And if you keep asking yourself these questions, you’ll find that over time the linking starts to come naturally. It will be increasingly obvious to you what relationships matter. The questions in the idea compass will become intuitive and fade into the background. Well, that’s my experience, but YMMV.
Apply a framework that intrigues you
Another way of making connections, besides the idea compass, is to apply a conceptual framework (or mental model) that interests you - and see where it leads. Here’s an example: Marshall McLuhan’s tetrad of media effects.
The idea here is that any new technology changes the whole landscape or ecology, by bringing some features into the foreground and pushing others into the background. It’s called a tetrad because there are four questions to ask of a new technology:
What does the medium enhance?
What does the medium make obsolete?
What does the medium retrieve that had been obsolesced earlier?
What does the medium reverse or flip into when pushed to extremes?
(This really clicked for me when I puzzled over why my kids don’t use smart phones for talking to people. It seemed crazy to me, but then I looked at question 3 and realised the new technology had retrieved asynchronous communication, which the telephone had previously made obsolete. But I digress.)
Anyway, I’m suggesting you might be able to take these four questions and ask them of the ideas in your notes. For each atomic note: what does this idea enhance, make obsolete, retrieve, or reverse?
Another simple but powerful example is Tobler’s law: “I invoke the first law of geography: everything is connected to everything else, but near things are more related than distant things”. What would it be like if you made everything about physical location?
It’s important to say these are just examples, and they may not work for you. Nevertheless, you may be able to think of frameworks from within your own line of work that allow you to ask a similar set of questions about your ideas. In my experience these frameworks are everywhere and yet are quite under-used.
This article is a lightly edited version of a Reddit comment.
You might also like to read about how a network of notes is a rhizome not a tree.
Currently reading: The Real Work by Adam Gopnik 📚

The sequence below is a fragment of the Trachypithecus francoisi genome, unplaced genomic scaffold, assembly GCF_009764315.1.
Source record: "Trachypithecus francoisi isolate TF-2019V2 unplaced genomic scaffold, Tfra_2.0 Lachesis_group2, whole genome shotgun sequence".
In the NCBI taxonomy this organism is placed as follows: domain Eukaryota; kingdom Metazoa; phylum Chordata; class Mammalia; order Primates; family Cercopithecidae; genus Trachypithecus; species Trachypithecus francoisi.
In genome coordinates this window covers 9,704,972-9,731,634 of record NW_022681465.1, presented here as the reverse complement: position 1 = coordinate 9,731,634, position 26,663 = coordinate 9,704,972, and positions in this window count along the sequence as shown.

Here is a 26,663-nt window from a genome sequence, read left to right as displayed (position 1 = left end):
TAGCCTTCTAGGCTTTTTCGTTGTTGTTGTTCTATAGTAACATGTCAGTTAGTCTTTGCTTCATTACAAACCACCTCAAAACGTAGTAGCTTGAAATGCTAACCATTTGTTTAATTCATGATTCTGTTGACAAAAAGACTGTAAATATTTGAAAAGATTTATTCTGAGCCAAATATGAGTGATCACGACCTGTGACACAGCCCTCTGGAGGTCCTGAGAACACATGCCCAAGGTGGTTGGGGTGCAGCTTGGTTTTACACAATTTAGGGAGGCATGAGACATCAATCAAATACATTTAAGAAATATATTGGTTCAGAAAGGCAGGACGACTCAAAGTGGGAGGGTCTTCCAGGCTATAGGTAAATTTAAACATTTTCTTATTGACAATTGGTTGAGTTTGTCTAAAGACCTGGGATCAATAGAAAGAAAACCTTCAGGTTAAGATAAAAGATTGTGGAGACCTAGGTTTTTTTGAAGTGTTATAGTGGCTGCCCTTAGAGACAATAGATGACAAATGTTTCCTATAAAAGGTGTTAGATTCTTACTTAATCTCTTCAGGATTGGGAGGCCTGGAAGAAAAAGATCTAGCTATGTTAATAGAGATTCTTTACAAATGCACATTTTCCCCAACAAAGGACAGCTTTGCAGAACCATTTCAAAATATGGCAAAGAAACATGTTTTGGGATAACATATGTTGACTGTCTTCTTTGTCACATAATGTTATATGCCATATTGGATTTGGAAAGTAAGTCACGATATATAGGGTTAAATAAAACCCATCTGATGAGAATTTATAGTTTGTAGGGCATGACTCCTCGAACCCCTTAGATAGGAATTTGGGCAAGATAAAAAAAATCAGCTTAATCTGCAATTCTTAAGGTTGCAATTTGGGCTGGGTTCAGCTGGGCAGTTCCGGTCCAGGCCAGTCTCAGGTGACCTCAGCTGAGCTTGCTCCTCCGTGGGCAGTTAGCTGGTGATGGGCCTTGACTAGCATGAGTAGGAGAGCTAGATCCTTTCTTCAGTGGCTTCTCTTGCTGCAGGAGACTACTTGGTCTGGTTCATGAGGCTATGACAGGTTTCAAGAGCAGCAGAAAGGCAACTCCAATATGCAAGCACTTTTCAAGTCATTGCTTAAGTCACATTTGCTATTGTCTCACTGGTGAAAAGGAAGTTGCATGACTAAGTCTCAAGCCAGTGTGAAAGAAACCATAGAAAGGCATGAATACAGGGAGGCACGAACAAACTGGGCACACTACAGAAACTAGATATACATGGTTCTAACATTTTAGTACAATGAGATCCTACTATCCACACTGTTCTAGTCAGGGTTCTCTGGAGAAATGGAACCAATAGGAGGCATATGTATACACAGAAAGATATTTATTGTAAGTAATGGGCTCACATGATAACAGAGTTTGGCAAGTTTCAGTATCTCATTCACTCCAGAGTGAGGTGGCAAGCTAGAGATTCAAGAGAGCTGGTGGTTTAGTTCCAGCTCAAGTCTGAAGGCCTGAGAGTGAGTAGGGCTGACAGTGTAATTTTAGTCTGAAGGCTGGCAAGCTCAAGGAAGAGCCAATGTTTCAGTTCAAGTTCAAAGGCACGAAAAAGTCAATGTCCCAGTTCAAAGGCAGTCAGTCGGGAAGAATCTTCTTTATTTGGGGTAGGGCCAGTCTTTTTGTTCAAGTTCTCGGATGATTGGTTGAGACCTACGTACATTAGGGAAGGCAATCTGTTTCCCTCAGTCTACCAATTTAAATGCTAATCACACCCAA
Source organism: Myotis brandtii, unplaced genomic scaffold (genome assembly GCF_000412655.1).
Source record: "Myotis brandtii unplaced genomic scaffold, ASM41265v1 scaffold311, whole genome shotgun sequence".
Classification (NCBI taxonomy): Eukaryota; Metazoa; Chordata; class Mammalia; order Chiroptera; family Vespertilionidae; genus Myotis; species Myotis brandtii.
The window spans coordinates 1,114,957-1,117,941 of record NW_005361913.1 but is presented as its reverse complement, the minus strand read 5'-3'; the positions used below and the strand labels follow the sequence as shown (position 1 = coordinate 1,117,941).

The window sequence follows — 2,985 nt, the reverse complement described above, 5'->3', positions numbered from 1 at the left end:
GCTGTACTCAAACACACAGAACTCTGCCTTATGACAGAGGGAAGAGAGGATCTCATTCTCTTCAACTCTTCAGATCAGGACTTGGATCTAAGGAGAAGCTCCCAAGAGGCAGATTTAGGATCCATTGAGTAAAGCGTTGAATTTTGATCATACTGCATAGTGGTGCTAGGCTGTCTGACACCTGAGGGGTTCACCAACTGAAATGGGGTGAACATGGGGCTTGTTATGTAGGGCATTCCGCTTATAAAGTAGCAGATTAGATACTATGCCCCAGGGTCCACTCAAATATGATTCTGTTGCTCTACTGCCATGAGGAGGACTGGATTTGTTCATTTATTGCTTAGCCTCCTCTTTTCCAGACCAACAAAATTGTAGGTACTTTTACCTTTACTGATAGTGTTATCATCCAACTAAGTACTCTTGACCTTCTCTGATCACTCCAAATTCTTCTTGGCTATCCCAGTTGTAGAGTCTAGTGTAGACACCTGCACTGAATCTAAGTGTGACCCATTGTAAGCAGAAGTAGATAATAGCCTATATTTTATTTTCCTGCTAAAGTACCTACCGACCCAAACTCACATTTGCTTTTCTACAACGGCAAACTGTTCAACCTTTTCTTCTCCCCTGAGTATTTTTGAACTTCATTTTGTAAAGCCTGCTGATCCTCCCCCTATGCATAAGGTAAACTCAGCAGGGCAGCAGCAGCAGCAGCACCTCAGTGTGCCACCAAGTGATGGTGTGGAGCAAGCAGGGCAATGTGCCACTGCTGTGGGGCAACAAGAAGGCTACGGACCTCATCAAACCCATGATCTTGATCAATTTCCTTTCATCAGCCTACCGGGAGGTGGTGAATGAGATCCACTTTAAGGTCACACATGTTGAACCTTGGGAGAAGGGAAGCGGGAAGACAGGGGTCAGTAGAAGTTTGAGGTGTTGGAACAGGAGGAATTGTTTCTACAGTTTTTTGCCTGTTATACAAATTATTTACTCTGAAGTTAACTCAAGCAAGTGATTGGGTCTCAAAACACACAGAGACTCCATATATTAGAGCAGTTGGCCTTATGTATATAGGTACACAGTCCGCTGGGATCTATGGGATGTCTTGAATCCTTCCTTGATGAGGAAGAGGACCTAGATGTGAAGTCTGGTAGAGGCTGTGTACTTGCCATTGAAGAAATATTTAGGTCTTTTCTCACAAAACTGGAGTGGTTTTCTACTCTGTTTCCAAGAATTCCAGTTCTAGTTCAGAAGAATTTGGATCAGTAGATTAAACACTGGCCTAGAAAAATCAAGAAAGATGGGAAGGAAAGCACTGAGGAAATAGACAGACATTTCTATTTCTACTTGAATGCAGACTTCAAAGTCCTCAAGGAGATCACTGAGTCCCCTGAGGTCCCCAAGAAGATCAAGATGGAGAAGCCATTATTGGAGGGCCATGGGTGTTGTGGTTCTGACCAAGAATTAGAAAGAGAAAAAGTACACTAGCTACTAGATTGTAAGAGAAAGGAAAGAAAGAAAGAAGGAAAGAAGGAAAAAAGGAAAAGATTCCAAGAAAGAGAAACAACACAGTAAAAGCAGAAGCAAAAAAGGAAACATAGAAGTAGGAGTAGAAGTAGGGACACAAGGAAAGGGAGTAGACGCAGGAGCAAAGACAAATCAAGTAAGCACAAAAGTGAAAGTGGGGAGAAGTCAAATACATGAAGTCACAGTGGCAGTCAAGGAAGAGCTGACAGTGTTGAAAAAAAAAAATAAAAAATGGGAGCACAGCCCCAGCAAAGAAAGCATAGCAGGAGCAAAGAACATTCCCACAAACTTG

The Real Work is what magicians call ‘the accumulated craft that makes for a great trick’, and the enigmatic S.W.Erdnase was a master. Adam Gopnik’s book on the nature of mastery devotes a whole chapter to him, so I was amused to find him also mentioned on the new series of Good Omens. This is a great example of the chance happening that people often confuse with serendipity. But as Mark De Rond claims serendipity isn’t luck alone. It’s really the relationship between good fortune and the prepared mind:
“serendipity results from identifying ‘matching pairs’ of events that are put to practical or strategic use.”
On this account it’s not luck or chance that matters, but the human agency that does something with it. From two chance encounters with S.W. Erdnase that seemed to match, I’ve constructed this short post. In his 2014 article, ‘The structure of serendipity’, De Rond identifies some examples of much more significant serendipity in the field of scientific innovation.
It strikes me that one significant feature of mastery is to be able to spot a lucky opportunity and then make something of it. The expert can’t help but see it. Everyone else would miss this chance moment, or else be unable to execute the essential implementation.
Reference: De Rond, Mark. “The structure of serendipity.” Culture and Organization 20, no. 5 (2014): 342-358. https://doi.org/10.1080/14759551.2014.967451
Hey @joshua , what did you end up doing during your last 48 hours in Paris? The suspense is killing me 😁
I use Tiddlywiki as a writing tool, and as a heavily customised Zettelkasten (an ‘index box’ of notes). I love how readily this toolkit can be tailored to suit my workflow and requirements. That means there isn’t really a best version, since it can become what you make of it. I was slightly confused when I started, since it’s different from other writing tools. But you can just start simple and slowly add the functionality that you like to use. Reminding myself to document all my changes and experiments, inside my TW, really helps. Superficially, it’s just a wiki app, but there’s so much more to it than that.
I find Soren Bjornstad’s online version,Tzk, very inspiring. It really shows some amazing possibilities for a personal Zettelkasten-style notebook. His GrokTiddlyWiki tutorial is fabulous too, but it’s a bit of a rabbit hole. Maybe better to just get started and then do the tutorials.
I love the look of Projectify and have used the notebook palettes that it comes with.
To enable backlinks I have found a couple of basic plug-ins really useful and would strongly recommend:
This adds a footer to your notes to show backlinks and freelinks.
This enables automatic renaming of titles and other items across links.
For a to-do list, I greatly admire Projectify, but what I actually use is the simple but effective Chandler, written by the late Joe Armstrong. He talks you through how he wrote it, which in itself is a masterclass in how to customise TiddlyWiki.
Finally I’ll mention the active and very helpful user forum.
If you’d like to discuss any aspect of TiddlyWiki or note-making generally, I’m all ears.